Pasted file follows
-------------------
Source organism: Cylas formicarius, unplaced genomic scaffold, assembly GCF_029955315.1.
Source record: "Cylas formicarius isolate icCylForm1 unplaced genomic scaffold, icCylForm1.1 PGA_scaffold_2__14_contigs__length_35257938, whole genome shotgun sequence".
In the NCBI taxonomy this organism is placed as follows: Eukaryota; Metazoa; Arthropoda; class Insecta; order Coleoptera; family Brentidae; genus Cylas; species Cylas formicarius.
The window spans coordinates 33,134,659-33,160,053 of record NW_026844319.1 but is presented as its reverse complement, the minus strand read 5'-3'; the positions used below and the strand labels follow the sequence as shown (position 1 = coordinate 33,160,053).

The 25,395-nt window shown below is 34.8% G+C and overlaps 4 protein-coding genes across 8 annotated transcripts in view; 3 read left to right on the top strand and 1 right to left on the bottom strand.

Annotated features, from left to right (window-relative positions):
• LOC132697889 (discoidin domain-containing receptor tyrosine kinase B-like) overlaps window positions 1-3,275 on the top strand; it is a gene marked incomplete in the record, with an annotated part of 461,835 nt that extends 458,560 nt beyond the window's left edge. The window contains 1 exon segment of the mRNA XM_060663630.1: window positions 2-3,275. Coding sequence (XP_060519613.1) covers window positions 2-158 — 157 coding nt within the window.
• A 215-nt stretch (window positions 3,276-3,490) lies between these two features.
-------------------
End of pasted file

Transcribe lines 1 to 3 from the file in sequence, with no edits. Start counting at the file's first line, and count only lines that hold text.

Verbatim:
Source organism: Cylas formicarius, unplaced genomic scaffold, assembly GCF_029955315.1.
Source record: "Cylas formicarius isolate icCylForm1 unplaced genomic scaffold, icCylForm1.1 PGA_scaffold_2__14_contigs__length_35257938, whole genome shotgun sequence".
In the NCBI taxonomy this organism is placed as follows: Eukaryota; Metazoa; Arthropoda; class Insecta; order Coleoptera; family Brentidae; genus Cylas; species Cylas formicarius.